An important survey of people who get their mail at Post Office boxes should include mailing notices telling them how to participate.
People who lack reliable telephone or internet access are unlikely to complete a questionnaire online or on the phone.
Folks who have a longstanding distrust of the federal government are more open to answering government questions if they know and trust the person asking them.
The U.S. Census isn't designed to overcome those challenges that confront a large portion of the population on Montana's Indian reservations — and in some other rural Montana communities. In March, the U.S. Census Bureau will mail notices to households that have street addresses (not to post office boxes) telling them how to complete the census online or by phone starting April 1.
Local workers needed
The one factor that Montanans can change in our favor is having local, familiar faces asking the census questions and encouraging everyone to get counted. The Census will be just nine questions, the most important being the number of people living in the household. Census answers are confidential by law. Under Title 13 of the U.S. Code, the Census Bureau cannot release any identifiable information about you, your home, or your business, even to law enforcement agencies.
A wonderful example of the needed outreach is under way with community organizers working for Western Native Voice. Gazette reporter Phoebe Tollefson and photographer Casey Page caught up with Jade Sooktis, a Western Native Voice worker, last month when she visited Lame Deer to talk up the census. A Northern Cheyenne Tribal member herself, Sooktis knows most of the people in the Lame Deer area and they recognize her. So when she asked people to fill out census reminder cards that will be mailed to them this spring, most people did so.
Sooktis and her counterparts working in Crow Agency and other Montana Indian towns, hand out Census "pledge cards" that will be used to remind people how to complete the brief census questions so they will be counted.
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2nd House seat
The decennial count determines how billions in federal funds will be allocated between states and within states for the next decade. Census data is vital for research that can inform public policy on health, education, economic development and other matters. The Census will determine how most of the 435 U.S. House seats are allocated. For the past 30 years, Montana has been one of the few states with just one seat. Expert projections say that our state is likely to gain a second House seat — if every Montanan gets counted.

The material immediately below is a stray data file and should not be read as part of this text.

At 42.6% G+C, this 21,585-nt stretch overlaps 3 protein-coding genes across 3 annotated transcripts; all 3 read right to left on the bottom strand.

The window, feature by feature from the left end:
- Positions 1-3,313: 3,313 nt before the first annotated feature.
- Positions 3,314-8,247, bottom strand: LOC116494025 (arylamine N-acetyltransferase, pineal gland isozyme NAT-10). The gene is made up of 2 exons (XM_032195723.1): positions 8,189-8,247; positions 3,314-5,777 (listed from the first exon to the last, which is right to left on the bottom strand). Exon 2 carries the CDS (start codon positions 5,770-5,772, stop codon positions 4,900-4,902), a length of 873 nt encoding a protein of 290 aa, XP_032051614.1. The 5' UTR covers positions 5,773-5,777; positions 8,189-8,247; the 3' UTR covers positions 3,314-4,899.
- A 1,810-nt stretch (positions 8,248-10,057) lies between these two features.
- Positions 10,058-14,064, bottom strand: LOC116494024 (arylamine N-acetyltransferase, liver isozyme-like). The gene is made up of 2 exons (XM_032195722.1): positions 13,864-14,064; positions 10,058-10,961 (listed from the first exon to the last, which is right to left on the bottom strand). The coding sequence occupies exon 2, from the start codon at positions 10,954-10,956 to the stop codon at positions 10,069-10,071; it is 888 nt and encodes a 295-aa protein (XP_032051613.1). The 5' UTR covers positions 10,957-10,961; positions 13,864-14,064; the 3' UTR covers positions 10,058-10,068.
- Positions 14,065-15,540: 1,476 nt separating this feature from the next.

We Montanans are all in this Census push together. If everyone participates, Montana can go from having the largest population House district in the nation to having the two smallest population House districts. Montanans will have twice the representation in the House and better access to our members of Congress.
The U.S. Census Bureau is hiring thousands of Montanan at wages starting at $17 an hour for part time, temporary work. Our state needs many more good people to work for the Census, and we especially need people to work in their home communities on the reservations and off reservations.
"I know that people are going to be hesitant to be involved because it does have something to do with the government, Sooktis told The Gazette's reporter. "But if we don't make our voices heard now, we'll always be left out."
Make your voices heard, Montana! Tell your family members, friends, neighbors and coworkers that the Census matters to you and your community.
Last week, the Census Bureau projected that the U.S. population would be 330.2 million on Jan. 1, an increase of 1.99 million from a year earlier. Montana's population is just over 1 million, a small fraction of 1% of the national population. Every Montanan is crucial to this Census. We will have to live with the count or under count for 10 years.